The SAT is changing. As a former SAT tutor, I like the new changes. The new SAT will stop punishing students for “guessing,” it’ll make the essay optional, and it will stop pretending like knowing all those ancient English words actually matters.
Should the LSAT change as well? Definitely.
Why The LSAT Is Good As Is
As it is, the LSAT ain’t too shabby.
First, a down-and-dirty statistics lesson. Correlation is given as a value from -1 to 1. The farther you get from 0, in either direction, the stronger the correlation. A positive value means that as one variable goes up, so does the other. Or, as one variable goes down, the other does the same.
The correlation between an applicant’s LSAT score and their first-year law school grades ranges from .12 to .56, depending on the law school. If you combine an applicant’s LSAT score with their undergraduate GPA, this correlation ranges from .3 to .62. When it comes to social science, this is a pretty strong result. For comparisons sake, the correlation coefficient for smoking and lung cancer is about .72.
So, the LSAT isn’t perfect, but it’s pretty damn good. Could it be better? I think so.
How The LSAT Should Change I: Standardize Section Order
Everyone should get the same sections in the same order, for any single LSAT administration. If you get the toughest section last, when you’re tired and your nerves are fried, you’re probably not going to do as well as if you had it first or second. For years the LSAC didn’t give people their experimental section late in the LSAT for fear of fatigue messing with their results. I think the same rational should be used in favor of standardizing section order. The proctors are already watching everyone closely for cheating. The little bit of added security you get from mixing up the sections isn’t worth sacrificing standardization.
How The LSAT Should Change II: Replace The Games With More Reading Comp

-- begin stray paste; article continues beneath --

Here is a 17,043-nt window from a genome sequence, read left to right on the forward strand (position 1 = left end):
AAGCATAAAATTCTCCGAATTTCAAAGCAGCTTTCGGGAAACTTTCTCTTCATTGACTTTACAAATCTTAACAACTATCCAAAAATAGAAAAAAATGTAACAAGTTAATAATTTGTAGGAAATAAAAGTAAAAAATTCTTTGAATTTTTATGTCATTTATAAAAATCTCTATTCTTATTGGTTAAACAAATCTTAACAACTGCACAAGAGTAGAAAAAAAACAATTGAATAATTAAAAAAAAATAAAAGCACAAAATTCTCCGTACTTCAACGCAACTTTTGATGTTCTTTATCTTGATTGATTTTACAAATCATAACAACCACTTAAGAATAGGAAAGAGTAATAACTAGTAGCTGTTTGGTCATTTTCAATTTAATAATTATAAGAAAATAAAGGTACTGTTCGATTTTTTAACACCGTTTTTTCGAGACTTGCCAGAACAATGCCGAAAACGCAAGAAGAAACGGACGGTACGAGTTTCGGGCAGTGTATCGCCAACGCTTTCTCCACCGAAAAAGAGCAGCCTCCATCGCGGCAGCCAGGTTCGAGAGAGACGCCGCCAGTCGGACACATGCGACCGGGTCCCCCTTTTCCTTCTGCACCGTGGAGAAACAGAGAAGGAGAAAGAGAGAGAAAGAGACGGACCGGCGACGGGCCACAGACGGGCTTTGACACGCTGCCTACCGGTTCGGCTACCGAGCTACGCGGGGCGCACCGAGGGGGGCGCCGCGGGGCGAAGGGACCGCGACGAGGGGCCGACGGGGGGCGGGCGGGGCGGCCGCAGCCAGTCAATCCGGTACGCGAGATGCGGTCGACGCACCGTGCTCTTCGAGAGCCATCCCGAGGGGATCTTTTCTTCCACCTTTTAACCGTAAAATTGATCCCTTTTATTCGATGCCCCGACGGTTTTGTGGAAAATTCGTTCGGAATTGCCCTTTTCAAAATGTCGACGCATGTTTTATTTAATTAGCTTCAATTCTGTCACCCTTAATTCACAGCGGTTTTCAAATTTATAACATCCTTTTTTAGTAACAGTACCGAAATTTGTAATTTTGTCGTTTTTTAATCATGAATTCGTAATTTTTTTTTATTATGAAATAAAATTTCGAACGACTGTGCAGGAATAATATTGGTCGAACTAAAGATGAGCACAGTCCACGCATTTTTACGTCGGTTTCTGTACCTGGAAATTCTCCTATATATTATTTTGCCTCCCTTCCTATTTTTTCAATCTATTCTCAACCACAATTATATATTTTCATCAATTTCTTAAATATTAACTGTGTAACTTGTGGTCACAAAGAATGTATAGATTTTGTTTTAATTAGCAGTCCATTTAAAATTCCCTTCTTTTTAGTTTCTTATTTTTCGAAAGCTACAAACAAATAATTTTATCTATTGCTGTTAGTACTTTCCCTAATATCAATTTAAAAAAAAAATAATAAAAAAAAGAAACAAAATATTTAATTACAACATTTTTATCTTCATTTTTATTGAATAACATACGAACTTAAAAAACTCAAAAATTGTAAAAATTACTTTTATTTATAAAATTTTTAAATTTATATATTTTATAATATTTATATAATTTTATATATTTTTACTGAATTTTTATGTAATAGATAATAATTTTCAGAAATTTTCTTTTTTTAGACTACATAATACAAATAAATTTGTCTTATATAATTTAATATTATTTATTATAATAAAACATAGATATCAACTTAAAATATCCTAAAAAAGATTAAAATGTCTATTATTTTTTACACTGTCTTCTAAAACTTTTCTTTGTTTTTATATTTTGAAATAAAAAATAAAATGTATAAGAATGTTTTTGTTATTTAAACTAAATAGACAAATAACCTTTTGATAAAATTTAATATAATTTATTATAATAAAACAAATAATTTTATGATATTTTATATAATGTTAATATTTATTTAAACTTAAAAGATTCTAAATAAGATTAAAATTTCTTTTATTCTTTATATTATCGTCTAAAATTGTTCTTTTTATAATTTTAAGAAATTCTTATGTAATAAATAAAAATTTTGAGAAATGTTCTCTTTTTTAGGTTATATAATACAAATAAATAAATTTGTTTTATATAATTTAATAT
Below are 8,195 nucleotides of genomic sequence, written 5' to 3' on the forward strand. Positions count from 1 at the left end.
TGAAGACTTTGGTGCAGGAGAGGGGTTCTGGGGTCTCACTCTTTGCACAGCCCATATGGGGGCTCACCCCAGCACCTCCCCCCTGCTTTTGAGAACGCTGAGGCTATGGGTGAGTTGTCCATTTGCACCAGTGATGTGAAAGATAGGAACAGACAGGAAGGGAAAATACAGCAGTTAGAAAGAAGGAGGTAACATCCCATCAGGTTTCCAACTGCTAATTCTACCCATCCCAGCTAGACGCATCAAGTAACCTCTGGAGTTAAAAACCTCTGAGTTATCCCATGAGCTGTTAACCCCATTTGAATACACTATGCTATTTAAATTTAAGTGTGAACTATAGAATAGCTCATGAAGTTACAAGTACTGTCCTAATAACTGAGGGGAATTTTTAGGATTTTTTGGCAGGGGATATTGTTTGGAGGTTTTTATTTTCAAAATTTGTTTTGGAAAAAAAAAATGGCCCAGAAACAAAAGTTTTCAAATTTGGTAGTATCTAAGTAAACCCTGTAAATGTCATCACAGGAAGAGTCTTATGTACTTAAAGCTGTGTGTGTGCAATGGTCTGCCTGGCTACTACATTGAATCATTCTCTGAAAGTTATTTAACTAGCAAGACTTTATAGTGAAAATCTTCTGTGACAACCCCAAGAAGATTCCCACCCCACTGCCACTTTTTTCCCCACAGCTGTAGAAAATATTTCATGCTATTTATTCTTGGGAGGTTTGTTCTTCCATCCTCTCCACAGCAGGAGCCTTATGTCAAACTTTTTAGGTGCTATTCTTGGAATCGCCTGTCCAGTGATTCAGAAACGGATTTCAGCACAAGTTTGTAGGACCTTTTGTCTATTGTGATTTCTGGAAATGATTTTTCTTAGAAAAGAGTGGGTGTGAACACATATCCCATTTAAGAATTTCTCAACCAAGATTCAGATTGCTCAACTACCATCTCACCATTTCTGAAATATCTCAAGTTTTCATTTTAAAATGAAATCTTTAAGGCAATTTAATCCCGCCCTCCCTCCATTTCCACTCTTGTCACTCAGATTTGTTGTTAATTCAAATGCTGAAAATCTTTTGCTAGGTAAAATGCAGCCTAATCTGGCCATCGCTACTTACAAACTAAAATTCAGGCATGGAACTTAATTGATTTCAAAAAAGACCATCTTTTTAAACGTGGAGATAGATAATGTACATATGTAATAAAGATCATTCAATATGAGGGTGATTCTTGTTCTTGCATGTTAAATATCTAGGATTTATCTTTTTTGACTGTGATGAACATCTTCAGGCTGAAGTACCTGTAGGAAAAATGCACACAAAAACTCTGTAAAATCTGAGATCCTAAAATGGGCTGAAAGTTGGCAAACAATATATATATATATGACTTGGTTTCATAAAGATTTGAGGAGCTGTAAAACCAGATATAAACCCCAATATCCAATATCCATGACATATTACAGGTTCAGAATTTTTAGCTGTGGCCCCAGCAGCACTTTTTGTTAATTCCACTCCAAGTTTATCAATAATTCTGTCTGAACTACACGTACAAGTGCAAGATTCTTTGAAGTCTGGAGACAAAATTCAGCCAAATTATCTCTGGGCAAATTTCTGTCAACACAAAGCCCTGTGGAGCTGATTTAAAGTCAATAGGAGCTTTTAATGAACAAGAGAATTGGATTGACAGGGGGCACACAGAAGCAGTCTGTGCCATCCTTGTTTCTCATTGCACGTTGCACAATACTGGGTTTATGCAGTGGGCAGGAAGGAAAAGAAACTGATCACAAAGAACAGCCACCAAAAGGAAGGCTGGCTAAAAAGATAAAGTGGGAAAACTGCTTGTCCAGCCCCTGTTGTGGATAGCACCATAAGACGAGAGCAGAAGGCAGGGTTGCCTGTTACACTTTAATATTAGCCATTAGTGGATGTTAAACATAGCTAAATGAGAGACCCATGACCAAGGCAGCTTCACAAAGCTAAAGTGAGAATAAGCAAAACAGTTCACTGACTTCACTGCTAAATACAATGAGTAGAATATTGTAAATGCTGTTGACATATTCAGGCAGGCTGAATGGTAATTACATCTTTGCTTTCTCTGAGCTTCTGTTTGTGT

The LSAT doesn’t need a straight formal logic section. Formal logic is important, but it should be couched in better approximations of real world problems – like it is in the Logical Reasoning sections. The LSAC would do well to replace the Logic Games section with a second Reading Comprehension section. The latter is closer to the kind of work you’ll be doing every day in law school. Such a change would probably increase the LSAT’s predictive powers.
How The LSAT Should Change III: Train Better Proctors
For a test that’s as important as the LSAT (on average, 60% of your admissions decision depends on your LSAT score) there are too many awful proctors.
Just last year we had an LSAT proctor who called time 5 minutes early. We had the proctor that didn’t let anyone use their analog wristwatches. We’ve had LSAT proctors write up folks who innocently touched their pencils during a break without noting any of the context (e.g. test booklet being closed). I could go on, but you’re probably angry enough already.
The LSAC should spend more time and money training their proctors.
How The LSAT Should Change IV: Drop The Writing Sample
After a 4-hour fear and caffeine-fueled ordeal, the LSAC makes you give a sample of your writing. Some admissions folks say they never read the LSAT writing samples. Why should they? There’s a perfectly good writing sample in the applicant’s personal statement. Moreover, the LSAT Writing Sample section bares very little resemblance to anything you’ll ever have to do again, including your law school exams. More importantly, the LSAT writing samples have a meager resemblance to an applicant’s average writing, and so should not play a role in law school admissions.
How The LSAT Should Change V: Experiment More Radically
The LSAC should experiment with radical changes, like those suggest above. These changes make sense to me, but it would be great to see some real data. I’d volunteer to sit for such experimental LSATs and I’m sure plenty of others would, too.
These are my personal recommendations. If you have any of your own, don’t be afraid to post them in the comments.